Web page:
-Leather: All of the leather we use in our baskets and bags are sourced from local suppliers and hand stained with vegetable stain. The leather is of such quality that it will hold wear and tear very well. It is a full-grain leather which means you can see natural marks in the leather from the animal's skin and often there are areas where the dye absorbs more heavily than others. This is something we are proud of in that it means we are using the best grade of leather and providing more sustainability to the local farmers.

-Straw/ Grass Baskets: The straws and grasses are hand woven or braided delicately then lined with vibrant local East African fabrics and trimmed with leather and leather handles.

Q: How should I care for my basket or bag?
A:
 This is a great question and we definitely want your Kibibi purchase to be a lasting joy in your life, so here are a few tips to help ensure that happens.

-Sisal/ Baobab/ Wool Baskets or Bags: 

  • Take care when stacking your baskets as this can alter their shape. If your basket gets squashed, don’t panic, you can remold it by spraying lightly with water and draping over a bowl or pot of a similar shape.
  • Protect your basket from getting wet especially if you're using your basket as a plant pot. You can line it with a thick plastic or keep your plant in a pot and saucer inside the basket. We recommend not placing baskets in areas exposed to lots of moisture as these are naturally dyed fibers.
  • If your basket does get damp or wet, use an old or dark colored towel to gently fold over and extract the excess water. You could also hang the basket to dry.
  • Keep away from direct sunlight to keep the colors bright. The dyed sisal will fade if exposed to strong sunlight, although this effect can be really pretty!

-Straw or Sisal Baskets:

  • To unfold your basket after shipping, simply cut the strings attached to your basket. You can place either a round item in the base or a square box to hold it down and let it regain the original shape.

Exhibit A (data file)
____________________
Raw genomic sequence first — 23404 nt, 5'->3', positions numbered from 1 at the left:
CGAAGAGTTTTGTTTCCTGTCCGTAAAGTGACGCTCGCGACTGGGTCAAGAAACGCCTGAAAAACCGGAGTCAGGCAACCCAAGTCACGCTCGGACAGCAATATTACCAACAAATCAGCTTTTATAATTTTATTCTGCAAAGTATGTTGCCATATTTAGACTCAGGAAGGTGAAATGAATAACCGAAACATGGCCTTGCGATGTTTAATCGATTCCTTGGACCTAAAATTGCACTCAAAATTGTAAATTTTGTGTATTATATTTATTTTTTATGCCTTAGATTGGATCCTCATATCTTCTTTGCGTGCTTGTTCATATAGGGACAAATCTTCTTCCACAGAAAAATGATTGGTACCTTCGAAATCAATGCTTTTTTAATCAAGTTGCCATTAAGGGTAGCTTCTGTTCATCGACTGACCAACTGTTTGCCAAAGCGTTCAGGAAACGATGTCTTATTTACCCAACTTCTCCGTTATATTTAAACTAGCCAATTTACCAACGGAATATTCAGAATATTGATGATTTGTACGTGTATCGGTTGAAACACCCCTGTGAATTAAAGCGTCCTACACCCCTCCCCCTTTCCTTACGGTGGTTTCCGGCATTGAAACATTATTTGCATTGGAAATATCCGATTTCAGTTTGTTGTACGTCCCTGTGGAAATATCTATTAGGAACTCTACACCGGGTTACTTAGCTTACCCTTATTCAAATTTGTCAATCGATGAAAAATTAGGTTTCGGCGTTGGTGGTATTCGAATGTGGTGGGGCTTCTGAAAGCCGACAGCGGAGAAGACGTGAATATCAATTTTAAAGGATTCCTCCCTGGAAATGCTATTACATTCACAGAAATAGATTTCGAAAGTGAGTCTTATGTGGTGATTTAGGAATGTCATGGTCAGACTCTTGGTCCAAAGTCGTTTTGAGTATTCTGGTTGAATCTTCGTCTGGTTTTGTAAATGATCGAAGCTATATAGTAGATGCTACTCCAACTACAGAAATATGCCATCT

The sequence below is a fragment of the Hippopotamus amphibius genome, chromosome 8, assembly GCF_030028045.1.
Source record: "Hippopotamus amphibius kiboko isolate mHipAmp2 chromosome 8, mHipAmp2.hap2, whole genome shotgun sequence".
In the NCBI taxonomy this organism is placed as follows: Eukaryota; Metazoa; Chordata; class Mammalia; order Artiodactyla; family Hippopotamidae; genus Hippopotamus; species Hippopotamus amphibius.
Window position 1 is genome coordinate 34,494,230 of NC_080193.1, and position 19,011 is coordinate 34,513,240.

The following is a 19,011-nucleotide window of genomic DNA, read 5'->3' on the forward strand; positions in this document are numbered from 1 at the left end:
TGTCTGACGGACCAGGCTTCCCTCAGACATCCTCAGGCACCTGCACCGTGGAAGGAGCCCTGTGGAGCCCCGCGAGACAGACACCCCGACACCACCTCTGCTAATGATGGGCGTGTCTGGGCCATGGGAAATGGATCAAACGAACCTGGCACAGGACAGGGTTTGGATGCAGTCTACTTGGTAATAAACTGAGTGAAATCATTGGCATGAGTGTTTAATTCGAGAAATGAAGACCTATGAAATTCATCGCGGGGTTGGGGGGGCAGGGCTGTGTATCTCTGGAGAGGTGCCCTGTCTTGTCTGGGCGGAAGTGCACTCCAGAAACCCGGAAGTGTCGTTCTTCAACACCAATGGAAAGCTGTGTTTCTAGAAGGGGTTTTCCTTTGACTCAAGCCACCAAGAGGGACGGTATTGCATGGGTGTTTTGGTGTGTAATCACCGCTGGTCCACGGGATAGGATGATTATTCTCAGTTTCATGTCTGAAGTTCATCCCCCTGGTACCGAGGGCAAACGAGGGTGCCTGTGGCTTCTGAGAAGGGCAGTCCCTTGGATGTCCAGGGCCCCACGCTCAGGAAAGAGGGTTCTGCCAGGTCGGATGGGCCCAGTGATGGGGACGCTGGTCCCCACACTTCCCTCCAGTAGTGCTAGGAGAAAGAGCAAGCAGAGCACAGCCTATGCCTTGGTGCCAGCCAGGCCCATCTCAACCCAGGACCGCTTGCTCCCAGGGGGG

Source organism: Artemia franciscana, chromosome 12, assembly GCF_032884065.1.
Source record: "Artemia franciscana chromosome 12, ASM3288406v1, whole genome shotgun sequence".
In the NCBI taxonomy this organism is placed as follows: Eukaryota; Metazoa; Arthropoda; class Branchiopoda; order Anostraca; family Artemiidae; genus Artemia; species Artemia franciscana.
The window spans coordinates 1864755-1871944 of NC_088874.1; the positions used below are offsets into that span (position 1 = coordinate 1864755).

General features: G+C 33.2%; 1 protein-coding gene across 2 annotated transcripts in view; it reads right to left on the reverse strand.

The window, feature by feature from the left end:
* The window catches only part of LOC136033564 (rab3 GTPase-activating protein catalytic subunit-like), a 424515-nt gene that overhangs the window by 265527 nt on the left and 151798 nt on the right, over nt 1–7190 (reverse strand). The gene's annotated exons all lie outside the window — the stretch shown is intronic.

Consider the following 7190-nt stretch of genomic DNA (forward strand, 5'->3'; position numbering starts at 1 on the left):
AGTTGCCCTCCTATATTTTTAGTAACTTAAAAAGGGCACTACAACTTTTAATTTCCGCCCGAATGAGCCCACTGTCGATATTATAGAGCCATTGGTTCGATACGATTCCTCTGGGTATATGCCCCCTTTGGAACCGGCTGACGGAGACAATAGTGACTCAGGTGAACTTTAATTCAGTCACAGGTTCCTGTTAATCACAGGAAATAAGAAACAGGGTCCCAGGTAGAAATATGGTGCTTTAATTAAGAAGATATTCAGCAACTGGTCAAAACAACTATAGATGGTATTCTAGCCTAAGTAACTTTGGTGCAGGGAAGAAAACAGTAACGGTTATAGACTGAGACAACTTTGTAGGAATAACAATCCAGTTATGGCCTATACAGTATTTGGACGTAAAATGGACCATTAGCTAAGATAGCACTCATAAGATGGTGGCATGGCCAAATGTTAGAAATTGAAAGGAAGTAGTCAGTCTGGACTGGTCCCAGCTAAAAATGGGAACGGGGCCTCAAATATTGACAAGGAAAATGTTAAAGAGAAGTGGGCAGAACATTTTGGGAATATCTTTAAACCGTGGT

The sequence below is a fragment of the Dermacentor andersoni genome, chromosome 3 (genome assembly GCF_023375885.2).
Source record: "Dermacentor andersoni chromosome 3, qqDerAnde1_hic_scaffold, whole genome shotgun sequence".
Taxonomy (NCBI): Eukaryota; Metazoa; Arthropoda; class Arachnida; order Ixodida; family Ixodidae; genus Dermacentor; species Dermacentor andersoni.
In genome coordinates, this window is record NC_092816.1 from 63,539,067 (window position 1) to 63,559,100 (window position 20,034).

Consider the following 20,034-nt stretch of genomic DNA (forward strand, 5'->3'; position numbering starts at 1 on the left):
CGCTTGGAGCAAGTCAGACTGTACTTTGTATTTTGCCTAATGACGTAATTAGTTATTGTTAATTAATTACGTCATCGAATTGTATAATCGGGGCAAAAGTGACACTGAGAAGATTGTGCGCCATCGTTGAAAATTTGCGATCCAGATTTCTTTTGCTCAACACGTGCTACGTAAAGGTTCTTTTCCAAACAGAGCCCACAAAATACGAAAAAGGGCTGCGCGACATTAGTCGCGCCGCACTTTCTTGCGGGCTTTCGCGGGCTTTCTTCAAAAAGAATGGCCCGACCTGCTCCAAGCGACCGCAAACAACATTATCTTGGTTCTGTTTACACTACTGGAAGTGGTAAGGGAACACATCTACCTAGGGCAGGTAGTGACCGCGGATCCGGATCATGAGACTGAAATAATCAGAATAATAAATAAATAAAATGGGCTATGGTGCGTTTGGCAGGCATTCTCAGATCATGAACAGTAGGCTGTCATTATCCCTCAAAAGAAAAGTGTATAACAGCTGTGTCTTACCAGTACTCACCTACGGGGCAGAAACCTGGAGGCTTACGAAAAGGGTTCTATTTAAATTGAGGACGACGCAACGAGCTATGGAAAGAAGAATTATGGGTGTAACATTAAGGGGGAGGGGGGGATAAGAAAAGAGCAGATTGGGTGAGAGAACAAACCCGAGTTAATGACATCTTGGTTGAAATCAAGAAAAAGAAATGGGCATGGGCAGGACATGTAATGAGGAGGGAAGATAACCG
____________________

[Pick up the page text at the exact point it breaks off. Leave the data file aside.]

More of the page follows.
• If your basket becomes wet, use a towel to extract the excess water. Do not squeeze the basket as damage could occur. Hand or place the basket upside down until contents are dry. 
  • If the need arises to wash the inside lining of the straw baskets, you can use a gentle mild soap, but do this with only the lining being pulled to the side when the basket is upside down. Let it air dry. The wax textiles are water-resistant, but not waterproof. 

-Full Grain Leather:

  • We recommend protecting your full-grain leather by applying a protectant seal every 6 months for items frequently used. You can find a great product here
  • To clean simply wipe it with a soft damp cloth. Water can damage or dry out leather over time, so use a damp, not a drenched cloth. 

  • For stubborn marks or dirt, use a leather cleaner suitable for bags. The cleaner should be pH balanced as acidic or alkaline products may react with the chemicals in the finish. Do not use baby wipes or alcohol to clean the bag and avoid greasy products that could clog the leather's pores.

  • For general maintenance, dust the bag with a soft, dry cloth. Use a white cloth to prevent color transfer and try not to dampen or wet the leather as water causes stains and warping. If the bag has a stain that sits on the surface of the leather, brush it off with a soft bristle nylon brush. Take care not to brush too hard and damage the leather.

FOR STORAGE OF ALL ITEMS, IF POSSIBLE, STORE IN A DUST BAG. YOU CAN SUBSTITUTE WITH A SOFT COTTON PILLOWCASE. DO NOT WRAP LEATHER OR THESE NATURAL FIBERS IN PLASTIC, AS THEY REQUIRE VENTILATION TO PREVENT MOLD. STORE ITEMS IN A COOL, DRY PLACE WITH GOOD AIR VENTILATION. UNWRAP IT EVERY FEW WEEKS TO CHECK FOR MOLD AND ALLOW IT TO BREATHE.